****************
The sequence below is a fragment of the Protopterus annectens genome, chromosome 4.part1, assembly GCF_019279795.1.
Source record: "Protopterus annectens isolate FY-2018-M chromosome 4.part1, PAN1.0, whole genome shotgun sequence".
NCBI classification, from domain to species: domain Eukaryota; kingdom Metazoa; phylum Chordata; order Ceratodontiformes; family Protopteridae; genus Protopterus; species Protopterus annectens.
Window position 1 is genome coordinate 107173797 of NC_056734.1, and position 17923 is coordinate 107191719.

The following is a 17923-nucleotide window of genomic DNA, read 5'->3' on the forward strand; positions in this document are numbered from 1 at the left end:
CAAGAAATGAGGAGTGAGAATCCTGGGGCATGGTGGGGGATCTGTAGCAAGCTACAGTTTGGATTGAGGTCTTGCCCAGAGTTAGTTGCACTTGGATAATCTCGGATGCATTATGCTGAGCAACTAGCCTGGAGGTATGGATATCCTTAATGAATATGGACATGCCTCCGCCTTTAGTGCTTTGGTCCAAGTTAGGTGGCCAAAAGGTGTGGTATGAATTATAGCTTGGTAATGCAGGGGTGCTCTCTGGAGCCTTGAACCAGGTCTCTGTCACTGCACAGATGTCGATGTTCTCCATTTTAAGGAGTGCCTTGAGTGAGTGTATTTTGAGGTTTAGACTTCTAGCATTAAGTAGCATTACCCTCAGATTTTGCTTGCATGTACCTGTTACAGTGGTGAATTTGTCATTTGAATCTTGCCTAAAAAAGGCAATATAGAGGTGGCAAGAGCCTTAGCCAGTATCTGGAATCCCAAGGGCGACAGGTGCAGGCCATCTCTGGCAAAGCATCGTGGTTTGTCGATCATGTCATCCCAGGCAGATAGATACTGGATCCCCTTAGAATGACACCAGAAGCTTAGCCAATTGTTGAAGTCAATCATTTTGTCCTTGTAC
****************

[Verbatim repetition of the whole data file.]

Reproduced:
The sequence below is a fragment of the Protopterus annectens genome, chromosome 4.part1, assembly GCF_019279795.1.
Source record: "Protopterus annectens isolate FY-2018-M chromosome 4.part1, PAN1.0, whole genome shotgun sequence".
NCBI classification, from domain to species: domain Eukaryota; kingdom Metazoa; phylum Chordata; order Ceratodontiformes; family Protopteridae; genus Protopterus; species Protopterus annectens.
Window position 1 is genome coordinate 107173797 of NC_056734.1, and position 17923 is coordinate 107191719.

The following is a 17923-nucleotide window of genomic DNA, read 5'->3' on the forward strand; positions in this document are numbered from 1 at the left end:
CAAGAAATGAGGAGTGAGAATCCTGGGGCATGGTGGGGGATCTGTAGCAAGCTACAGTTTGGATTGAGGTCTTGCCCAGAGTTAGTTGCACTTGGATAATCTCGGATGCATTATGCTGAGCAACTAGCCTGGAGGTATGGATATCCTTAATGAATATGGACATGCCTCCGCCTTTAGTGCTTTGGTCCAAGTTAGGTGGCCAAAAGGTGTGGTATGAATTATAGCTTGGTAATGCAGGGGTGCTCTCTGGAGCCTTGAACCAGGTCTCTGTCACTGCACAGATGTCGATGTTCTCCATTTTAAGGAGTGCCTTGAGTGAGTGTATTTTGAGGTTTAGACTTCTAGCATTAAGTAGCATTACCCTCAGATTTTGCTTGCATGTACCTGTTACAGTGGTGAATTTGTCATTTGAATCTTGCCTAAAAAAGGCAATATAGAGGTGGCAAGAGCCTTAGCCAGTATCTGGAATCCCAAGGGCGACAGGTGCAGGCCATCTCTGGCAAAGCATCGTGGTTTGTCGATCATGTCATCCCAGGCAGATAGATACTGGATCCCCTTAGAATGACACCAGAAGCTTAGCCAATTGTTGAAGTCAATCATTTTGTCCTTGTAC